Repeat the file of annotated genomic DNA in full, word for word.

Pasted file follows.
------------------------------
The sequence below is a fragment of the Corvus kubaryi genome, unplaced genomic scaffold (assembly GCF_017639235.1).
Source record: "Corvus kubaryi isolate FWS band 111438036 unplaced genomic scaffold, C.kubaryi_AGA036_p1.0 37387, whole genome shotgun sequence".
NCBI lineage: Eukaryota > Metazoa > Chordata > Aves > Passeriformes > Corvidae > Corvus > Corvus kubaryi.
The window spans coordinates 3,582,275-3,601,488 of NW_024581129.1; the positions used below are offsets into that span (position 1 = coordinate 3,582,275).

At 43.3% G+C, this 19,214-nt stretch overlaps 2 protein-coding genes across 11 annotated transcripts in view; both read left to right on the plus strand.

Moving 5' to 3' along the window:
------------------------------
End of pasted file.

The sequence below is a fragment of the Corvus kubaryi genome, unplaced genomic scaffold (assembly GCF_017639235.1).
Source record: "Corvus kubaryi isolate FWS band 111438036 unplaced genomic scaffold, C.kubaryi_AGA036_p1.0 37387, whole genome shotgun sequence".
NCBI lineage: Eukaryota > Metazoa > Chordata > Aves > Passeriformes > Corvidae > Corvus > Corvus kubaryi.
The window spans coordinates 3,582,275-3,601,488 of NW_024581129.1; the positions used below are offsets into that span (position 1 = coordinate 3,582,275).

At 43.3% G+C, this 19,214-nt stretch overlaps 2 protein-coding genes across 11 annotated transcripts in view; both read left to right on the plus strand.

Moving 5' to 3' along the window: